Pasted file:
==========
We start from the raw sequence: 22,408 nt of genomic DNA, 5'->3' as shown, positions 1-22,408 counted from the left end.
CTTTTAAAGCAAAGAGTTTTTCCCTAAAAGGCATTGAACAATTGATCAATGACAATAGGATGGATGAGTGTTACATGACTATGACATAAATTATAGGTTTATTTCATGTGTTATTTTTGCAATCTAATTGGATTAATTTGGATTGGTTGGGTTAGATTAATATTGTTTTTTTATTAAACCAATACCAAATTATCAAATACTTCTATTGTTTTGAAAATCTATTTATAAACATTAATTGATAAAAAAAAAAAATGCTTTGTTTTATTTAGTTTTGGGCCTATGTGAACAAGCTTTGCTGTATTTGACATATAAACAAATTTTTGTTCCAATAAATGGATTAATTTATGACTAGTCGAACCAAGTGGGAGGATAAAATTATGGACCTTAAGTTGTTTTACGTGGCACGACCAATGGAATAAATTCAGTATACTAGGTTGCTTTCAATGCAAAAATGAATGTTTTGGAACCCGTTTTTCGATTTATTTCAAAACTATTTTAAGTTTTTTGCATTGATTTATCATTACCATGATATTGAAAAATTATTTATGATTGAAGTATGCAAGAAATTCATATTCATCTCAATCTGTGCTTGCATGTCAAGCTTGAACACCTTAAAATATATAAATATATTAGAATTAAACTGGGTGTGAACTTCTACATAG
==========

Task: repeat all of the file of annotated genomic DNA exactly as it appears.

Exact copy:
We start from the raw sequence: 22,408 nt of genomic DNA, 5'->3' as shown, positions 1-22,408 counted from the left end.
CTTTTAAAGCAAAGAGTTTTTCCCTAAAAGGCATTGAACAATTGATCAATGACAATAGGATGGATGAGTGTTACATGACTATGACATAAATTATAGGTTTATTTCATGTGTTATTTTTGCAATCTAATTGGATTAATTTGGATTGGTTGGGTTAGATTAATATTGTTTTTTTATTAAACCAATACCAAATTATCAAATACTTCTATTGTTTTGAAAATCTATTTATAAACATTAATTGATAAAAAAAAAAAATGCTTTGTTTTATTTAGTTTTGGGCCTATGTGAACAAGCTTTGCTGTATTTGACATATAAACAAATTTTTGTTCCAATAAATGGATTAATTTATGACTAGTCGAACCAAGTGGGAGGATAAAATTATGGACCTTAAGTTGTTTTACGTGGCACGACCAATGGAATAAATTCAGTATACTAGGTTGCTTTCAATGCAAAAATGAATGTTTTGGAACCCGTTTTTCGATTTATTTCAAAACTATTTTAAGTTTTTTGCATTGATTTATCATTACCATGATATTGAAAAATTATTTATGATTGAAGTATGCAAGAAATTCATATTCATCTCAATCTGTGCTTGCATGTCAAGCTTGAACACCTTAAAATATATAAATATATTAGAATTAAACTGGGTGTGAACTTCTACATAG